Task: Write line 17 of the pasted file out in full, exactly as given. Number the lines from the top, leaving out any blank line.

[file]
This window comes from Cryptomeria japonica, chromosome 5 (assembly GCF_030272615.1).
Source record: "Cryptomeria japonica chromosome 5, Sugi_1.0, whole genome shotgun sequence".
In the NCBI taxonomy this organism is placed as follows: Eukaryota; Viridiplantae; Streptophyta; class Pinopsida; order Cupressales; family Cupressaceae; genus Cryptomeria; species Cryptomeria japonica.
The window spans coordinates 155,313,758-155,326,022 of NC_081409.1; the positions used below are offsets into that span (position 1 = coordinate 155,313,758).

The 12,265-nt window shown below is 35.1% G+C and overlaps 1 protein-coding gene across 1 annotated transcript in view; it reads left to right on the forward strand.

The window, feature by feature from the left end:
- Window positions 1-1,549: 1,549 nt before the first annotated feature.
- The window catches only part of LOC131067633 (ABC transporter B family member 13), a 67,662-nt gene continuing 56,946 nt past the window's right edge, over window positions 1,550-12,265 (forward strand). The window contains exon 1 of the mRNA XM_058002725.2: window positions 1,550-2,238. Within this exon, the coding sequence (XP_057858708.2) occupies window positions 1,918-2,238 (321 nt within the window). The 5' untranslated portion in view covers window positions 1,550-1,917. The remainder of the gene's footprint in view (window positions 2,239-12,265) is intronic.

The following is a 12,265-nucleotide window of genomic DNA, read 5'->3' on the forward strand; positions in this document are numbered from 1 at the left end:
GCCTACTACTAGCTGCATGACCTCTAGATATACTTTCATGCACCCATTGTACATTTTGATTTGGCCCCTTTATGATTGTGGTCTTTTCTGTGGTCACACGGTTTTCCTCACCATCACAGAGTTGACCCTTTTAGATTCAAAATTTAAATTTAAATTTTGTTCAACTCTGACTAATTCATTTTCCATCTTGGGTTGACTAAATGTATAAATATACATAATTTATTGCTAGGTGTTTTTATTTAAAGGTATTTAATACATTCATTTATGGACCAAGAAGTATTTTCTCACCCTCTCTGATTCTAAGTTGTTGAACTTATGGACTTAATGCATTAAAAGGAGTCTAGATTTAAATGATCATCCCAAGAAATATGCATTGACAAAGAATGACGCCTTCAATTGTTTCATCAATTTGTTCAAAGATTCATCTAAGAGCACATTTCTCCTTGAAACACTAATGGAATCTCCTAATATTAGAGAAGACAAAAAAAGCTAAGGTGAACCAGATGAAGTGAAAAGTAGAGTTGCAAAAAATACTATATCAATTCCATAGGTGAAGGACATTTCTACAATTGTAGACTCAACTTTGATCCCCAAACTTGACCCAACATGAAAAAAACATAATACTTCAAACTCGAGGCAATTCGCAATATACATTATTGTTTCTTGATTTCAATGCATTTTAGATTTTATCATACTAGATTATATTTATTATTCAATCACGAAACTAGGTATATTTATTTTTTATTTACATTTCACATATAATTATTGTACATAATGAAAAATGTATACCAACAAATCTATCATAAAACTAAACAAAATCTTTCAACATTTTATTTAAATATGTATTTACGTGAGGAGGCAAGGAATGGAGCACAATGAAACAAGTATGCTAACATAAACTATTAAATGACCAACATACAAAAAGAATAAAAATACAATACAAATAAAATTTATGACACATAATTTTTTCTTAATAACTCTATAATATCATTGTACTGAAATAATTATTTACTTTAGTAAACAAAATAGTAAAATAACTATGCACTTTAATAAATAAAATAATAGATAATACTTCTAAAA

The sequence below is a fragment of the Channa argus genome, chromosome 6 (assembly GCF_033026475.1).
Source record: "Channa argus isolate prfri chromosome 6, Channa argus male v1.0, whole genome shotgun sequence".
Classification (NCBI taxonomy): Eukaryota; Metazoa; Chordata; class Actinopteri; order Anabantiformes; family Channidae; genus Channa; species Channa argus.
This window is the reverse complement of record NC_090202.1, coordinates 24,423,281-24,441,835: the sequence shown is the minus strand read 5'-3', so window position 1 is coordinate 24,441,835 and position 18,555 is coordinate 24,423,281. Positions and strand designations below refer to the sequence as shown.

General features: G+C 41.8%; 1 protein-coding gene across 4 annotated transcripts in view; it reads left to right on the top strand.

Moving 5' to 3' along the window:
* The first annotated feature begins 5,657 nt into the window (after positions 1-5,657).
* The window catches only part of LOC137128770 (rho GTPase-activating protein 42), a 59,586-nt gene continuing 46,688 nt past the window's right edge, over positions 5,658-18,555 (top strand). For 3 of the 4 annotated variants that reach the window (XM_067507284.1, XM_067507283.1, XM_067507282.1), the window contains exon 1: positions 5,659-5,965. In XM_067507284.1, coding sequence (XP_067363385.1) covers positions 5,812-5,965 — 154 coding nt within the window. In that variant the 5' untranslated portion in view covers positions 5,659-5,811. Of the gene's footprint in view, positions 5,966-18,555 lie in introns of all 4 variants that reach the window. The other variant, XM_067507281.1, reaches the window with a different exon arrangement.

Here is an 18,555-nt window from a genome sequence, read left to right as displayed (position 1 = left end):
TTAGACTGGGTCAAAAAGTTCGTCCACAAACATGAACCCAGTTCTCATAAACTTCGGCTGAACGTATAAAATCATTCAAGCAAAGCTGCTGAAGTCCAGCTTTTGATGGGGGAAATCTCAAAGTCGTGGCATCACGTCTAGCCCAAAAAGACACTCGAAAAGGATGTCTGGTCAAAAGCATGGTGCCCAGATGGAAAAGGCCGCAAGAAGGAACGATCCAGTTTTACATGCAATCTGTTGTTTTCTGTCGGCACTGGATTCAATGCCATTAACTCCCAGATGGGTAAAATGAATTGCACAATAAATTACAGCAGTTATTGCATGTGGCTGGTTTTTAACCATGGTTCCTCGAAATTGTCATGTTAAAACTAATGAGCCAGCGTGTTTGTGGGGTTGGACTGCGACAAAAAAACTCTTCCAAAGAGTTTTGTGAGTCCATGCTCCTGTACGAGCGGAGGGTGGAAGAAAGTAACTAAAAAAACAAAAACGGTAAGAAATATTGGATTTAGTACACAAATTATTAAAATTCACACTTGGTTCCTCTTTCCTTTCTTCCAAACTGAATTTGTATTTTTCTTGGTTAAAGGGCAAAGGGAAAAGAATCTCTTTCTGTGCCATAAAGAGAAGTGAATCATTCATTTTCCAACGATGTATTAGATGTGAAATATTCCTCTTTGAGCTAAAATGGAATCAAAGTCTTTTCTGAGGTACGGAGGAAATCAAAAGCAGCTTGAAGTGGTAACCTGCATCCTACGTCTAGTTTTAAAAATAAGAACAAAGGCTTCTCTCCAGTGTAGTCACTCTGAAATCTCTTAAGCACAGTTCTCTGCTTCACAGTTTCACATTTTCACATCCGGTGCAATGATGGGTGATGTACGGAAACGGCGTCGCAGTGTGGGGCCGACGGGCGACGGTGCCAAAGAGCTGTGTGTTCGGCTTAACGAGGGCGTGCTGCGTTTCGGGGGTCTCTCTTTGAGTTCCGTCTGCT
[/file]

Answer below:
* The first annotated feature begins 5,657 nt into the window (after positions 1-5,657).